Go to the following registry key:
Add a subkey (the name of which doesn't matter, but might as well be descriptive) whose default value is the folder containing your assemblies, and you should be good to go.
How to add the required key using WiX
This is a stripped-down fragment of WiX code for creating the required key and setting its default value to the folder in which your assemblies were installed. This is not a complete WiX installer and cannot be pasted directly -- I have removed Guid attributes and shown only the Directory, Component and Feature declarations. Once you've seen some complete WiX code it should be reasonably clear how to merge these bits in.
<!-- Path from WiX file to the DLL(s) you're installing -->
<?define BuildPath="..\Bin\Release" ?>
<!-- The base key path - note no HKLM -->
<?define AssemblyFolders = "Software\Microsoft\.NETFramework\AssemblyFolders" ?>
<Directory Id="TARGETDIR" Name="SourceDir">
<Directory Id="CompanyFolder" Name="YourCompany">
<Directory Id="INSTALLLOCATION" Name="Your Product">
<!-- Id="AssemblyFolder" captures the location where the DLL gets installed -->
<Directory Id="AssemblyFolder" Name="Bin">
<!-- This is the bit that copies the assembly file -->
<File Id="YourDll.dll" Checksum="yes" Source="$(var.BuildPath)YourDll.dll" />
<!-- This is the bit that creates the registry key -->
<RegistryKey Action="createAndRemoveOnUninstall" Root="HKLM" Key="$(var.AssemblyFolders)\Your Product Name">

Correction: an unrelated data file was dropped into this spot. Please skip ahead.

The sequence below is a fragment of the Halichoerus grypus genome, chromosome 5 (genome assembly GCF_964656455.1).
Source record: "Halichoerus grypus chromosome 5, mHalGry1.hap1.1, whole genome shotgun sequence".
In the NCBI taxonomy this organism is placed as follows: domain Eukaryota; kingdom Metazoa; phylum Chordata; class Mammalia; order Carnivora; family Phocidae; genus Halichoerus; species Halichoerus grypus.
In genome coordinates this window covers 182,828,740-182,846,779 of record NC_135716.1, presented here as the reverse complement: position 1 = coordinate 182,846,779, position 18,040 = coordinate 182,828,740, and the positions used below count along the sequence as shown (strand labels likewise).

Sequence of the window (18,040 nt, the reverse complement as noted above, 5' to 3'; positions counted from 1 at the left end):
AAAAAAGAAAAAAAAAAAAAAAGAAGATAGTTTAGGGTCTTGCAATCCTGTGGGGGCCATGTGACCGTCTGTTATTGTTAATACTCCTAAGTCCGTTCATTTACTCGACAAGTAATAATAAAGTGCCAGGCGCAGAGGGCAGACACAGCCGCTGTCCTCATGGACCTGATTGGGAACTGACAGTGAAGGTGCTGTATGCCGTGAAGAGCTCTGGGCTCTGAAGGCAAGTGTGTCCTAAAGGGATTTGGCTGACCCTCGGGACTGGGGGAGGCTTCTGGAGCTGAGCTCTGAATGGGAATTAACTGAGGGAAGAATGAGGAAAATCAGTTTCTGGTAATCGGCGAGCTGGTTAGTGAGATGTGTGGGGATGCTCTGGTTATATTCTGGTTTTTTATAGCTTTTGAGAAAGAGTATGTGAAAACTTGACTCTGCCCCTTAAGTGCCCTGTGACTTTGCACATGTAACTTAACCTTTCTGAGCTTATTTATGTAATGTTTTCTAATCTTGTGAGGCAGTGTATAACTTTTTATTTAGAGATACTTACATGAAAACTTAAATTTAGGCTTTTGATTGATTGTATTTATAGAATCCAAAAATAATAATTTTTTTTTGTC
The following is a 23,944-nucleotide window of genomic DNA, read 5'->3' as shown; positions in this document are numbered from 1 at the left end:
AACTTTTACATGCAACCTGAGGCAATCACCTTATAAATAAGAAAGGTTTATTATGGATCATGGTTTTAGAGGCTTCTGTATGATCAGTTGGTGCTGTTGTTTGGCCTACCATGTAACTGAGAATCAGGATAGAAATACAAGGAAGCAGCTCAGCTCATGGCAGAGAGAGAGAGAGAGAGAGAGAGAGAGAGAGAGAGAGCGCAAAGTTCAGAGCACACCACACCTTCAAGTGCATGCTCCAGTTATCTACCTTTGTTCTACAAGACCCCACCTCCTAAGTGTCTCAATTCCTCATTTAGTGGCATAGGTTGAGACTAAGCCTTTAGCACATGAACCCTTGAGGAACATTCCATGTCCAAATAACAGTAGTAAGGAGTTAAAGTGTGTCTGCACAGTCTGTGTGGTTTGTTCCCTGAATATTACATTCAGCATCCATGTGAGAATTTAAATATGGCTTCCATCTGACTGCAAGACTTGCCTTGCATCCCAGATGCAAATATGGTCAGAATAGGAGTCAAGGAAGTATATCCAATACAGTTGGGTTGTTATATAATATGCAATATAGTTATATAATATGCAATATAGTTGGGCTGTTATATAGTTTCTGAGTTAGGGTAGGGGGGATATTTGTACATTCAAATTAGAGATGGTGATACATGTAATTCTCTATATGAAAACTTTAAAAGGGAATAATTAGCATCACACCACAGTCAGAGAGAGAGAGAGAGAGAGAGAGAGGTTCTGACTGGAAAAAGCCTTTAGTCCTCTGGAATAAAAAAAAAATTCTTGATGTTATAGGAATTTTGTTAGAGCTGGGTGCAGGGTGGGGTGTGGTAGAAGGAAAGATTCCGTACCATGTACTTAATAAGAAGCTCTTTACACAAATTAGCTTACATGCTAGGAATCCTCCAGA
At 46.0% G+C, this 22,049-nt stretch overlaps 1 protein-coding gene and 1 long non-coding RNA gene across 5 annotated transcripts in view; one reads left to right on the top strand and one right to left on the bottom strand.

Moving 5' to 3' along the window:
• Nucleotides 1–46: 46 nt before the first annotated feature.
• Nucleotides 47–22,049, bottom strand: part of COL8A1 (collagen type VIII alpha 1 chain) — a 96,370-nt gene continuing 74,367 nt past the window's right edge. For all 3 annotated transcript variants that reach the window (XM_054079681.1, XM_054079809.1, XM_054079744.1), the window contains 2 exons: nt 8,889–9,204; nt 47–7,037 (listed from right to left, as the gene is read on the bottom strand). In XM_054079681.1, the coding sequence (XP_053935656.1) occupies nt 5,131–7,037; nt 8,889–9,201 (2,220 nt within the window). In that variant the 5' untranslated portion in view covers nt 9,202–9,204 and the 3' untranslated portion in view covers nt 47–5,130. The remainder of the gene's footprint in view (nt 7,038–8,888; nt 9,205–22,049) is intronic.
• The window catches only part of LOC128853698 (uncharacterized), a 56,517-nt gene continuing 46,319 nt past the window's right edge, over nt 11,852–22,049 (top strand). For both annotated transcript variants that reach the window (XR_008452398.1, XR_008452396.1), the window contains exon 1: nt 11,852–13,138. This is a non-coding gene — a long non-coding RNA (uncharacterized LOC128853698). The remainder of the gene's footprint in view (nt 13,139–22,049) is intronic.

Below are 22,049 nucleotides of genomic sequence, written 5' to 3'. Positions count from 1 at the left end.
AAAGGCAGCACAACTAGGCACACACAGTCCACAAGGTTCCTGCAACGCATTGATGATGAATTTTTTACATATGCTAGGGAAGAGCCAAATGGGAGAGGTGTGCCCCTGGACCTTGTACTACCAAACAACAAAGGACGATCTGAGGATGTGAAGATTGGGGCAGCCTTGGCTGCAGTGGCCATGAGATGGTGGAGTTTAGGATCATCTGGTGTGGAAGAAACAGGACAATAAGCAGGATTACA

<!-- Square brackets result in a reference -- so the install folder gets picked up -->
<RegistryValue Action="write" Value="[AssemblyFolder]" Type="string" />
<!-- This causes the assembly to be installed -->
<ComponentRef Id="AssemblyComponent" />
<!-- This causes the registry key to be created -->
<ComponentRef Id="ControlRegistrationComponent" />
To build the MSI once you've got a full WiX script, you can use a batch file, the core of which looks like this:
candle.exe "%WXS_NAME%.wxs" -out "%WXS_NAME%.wixobj"
light.exe "%WXS_NAME%.wixobj" -out "%WXS_NAME%.msi"
where %WXS_NAME% is the name of the WiX .wxs source file.
(I realise this probably looks a bit cryptic but (a) there are lots of WiX samples, tutorials and reference material out there to help you get started and (b) the Votive add-in for Visual Studio may shield you from some of the guts anyway.)
To automatically build the MSI, use the Votive add-in (part of WiX), or a post-build step, or a MSBuild build script. We use a build script because we usually want to build the MSI only as part of our automated build -- doing it in a post-build step would slow down development builds -- but your mileage may vary.